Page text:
The Maple Tree Group Stays Angry

Targeting RIOC, Joyce Short Sends the Common Council On a Silly Slide

David Stone
Governor Andrew Cuomo, as Depicted by Joyce Short
Governor Andrew Cuomo, as Depicted by Joyce Short
Credit: Pixabay / CCO Public Domain

It isn’t easy, not by any means, developing content for a daily newspaper. It’s even harder to lessen the load with humor; so, I it tickles me no end when folks like Joyce Short toss up political credos like this one: “The days of Dutch India are over.”

Look, it may be complete bullshit, but at least, it’s funny.

The Days of East India Are Over

Funny but oh, so true! The days of East India ended, by historian’s estimate in 1825 when the authority of the Dutch East India Company was lost in Mumbai and Malabar.

What’s it got to do with Roosevelt Island? Hold your horses there, Nelly. We’re getting to that.

Okay, so in an impassioned speech, imploring residents to waste time, energy and goodwill on a loopy Common Council vote for a non-election, transcribed in full by the Roosevelt Islander (God bless Rick’s heart.) Short explained, “That mentality died with the Dutch India Company who initially settled New York.”

If you passed eighth grade English grammar, you probably noticed the mistake right away. Short thinks the Dutch India Company was a person, as indicated by “who.”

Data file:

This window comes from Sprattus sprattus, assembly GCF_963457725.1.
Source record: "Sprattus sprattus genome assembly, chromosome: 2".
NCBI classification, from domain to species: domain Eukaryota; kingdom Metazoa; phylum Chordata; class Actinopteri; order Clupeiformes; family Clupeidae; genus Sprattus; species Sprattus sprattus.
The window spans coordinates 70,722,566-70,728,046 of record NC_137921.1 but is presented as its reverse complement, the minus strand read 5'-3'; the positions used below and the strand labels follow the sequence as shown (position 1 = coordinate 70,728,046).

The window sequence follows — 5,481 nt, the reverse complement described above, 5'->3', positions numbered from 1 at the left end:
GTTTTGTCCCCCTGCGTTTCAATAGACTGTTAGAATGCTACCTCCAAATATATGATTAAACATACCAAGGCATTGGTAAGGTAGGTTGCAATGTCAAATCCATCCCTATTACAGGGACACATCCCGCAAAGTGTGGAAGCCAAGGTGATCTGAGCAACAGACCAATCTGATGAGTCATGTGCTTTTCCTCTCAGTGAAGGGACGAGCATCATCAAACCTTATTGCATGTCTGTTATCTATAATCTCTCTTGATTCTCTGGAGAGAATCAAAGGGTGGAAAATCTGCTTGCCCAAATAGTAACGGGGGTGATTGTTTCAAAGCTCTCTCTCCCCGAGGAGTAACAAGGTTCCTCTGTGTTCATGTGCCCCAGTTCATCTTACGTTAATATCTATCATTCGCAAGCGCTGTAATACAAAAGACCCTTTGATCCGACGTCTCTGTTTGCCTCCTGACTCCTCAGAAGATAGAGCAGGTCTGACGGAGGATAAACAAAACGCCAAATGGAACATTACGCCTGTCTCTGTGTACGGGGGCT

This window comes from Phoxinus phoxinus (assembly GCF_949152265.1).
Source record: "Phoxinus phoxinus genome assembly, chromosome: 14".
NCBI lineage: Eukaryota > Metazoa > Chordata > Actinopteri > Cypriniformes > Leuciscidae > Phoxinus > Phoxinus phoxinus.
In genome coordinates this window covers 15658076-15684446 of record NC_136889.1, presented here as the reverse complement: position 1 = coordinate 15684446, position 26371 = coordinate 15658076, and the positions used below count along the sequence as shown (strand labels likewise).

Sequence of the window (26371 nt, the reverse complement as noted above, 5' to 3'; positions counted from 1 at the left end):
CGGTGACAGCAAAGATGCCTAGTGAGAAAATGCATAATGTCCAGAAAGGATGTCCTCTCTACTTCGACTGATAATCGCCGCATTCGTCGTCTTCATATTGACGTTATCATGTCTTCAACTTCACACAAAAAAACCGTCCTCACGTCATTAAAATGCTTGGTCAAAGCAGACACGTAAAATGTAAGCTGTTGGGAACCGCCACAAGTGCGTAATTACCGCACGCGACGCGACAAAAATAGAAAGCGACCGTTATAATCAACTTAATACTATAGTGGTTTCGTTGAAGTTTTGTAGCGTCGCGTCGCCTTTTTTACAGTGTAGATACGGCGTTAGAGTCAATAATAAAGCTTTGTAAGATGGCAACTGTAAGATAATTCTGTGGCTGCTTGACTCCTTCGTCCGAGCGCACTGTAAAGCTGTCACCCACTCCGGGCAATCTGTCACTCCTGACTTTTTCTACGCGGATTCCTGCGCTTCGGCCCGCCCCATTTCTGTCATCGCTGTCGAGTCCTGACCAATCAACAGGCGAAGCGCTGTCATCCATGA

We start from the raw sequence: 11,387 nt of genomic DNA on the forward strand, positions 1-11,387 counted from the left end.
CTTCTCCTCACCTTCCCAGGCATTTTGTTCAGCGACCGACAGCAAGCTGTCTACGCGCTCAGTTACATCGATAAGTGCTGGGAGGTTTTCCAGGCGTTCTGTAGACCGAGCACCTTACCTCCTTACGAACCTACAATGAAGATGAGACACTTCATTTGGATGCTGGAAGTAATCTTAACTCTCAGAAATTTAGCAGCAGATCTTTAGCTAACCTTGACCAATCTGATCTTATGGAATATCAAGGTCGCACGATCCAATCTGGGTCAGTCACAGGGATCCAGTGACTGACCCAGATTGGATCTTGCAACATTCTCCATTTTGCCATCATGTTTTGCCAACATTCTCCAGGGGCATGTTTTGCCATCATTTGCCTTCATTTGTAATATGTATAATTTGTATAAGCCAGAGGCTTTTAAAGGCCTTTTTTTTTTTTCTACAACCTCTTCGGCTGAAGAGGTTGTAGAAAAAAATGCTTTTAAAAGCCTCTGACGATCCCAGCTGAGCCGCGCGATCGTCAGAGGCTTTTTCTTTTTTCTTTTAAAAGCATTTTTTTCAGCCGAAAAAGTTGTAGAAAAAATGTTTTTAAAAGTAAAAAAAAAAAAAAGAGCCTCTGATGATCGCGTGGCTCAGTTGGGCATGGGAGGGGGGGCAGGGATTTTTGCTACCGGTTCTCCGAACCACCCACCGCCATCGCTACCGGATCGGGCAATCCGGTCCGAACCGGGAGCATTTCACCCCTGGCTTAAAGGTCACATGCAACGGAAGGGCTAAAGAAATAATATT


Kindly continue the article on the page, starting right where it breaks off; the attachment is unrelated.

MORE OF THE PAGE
Besides, the Lenape and the English might quibble with the claim, but more important, to what mentality is Ms. Short referring?

(Hint: What are the chances a Dutch company would have named their development in honor of a future King of England?)

“Nowhere in the US Constitution does it make a provision for government by ‘Public Benefit Corporation,’” Short declares, referring to “what we have,” that is, RIOC, the Roosevelt Island Operating Corporation.

She’s right there. We do have RIOC, but she’s wrong about the Constitution. She was also wrong the first time she positioned herself as a constitutional scholar and, then as now, got a free pass with it from the indiscriminate Main Street WIRE.

As we learned during junior high American History classes when I was in school, our Constitution leaves all powers not expressly set aside for the federal government to the States. It has nothing to say about community development nor local governance. Therefore, class, that leaves that authority with the states.

With roots deep in English common law and Dutch law, public benefit corporations have been a factor in New York since before it was a state or the U. S. a nation. There are over a thousand of them at the present count.

As well, the Dutch India Company was 1) never in New York and 2) not a public benefit corporation. It was an investor owned and publicly licensed real estate company. Think of them as a precursor of the developers of Levittown.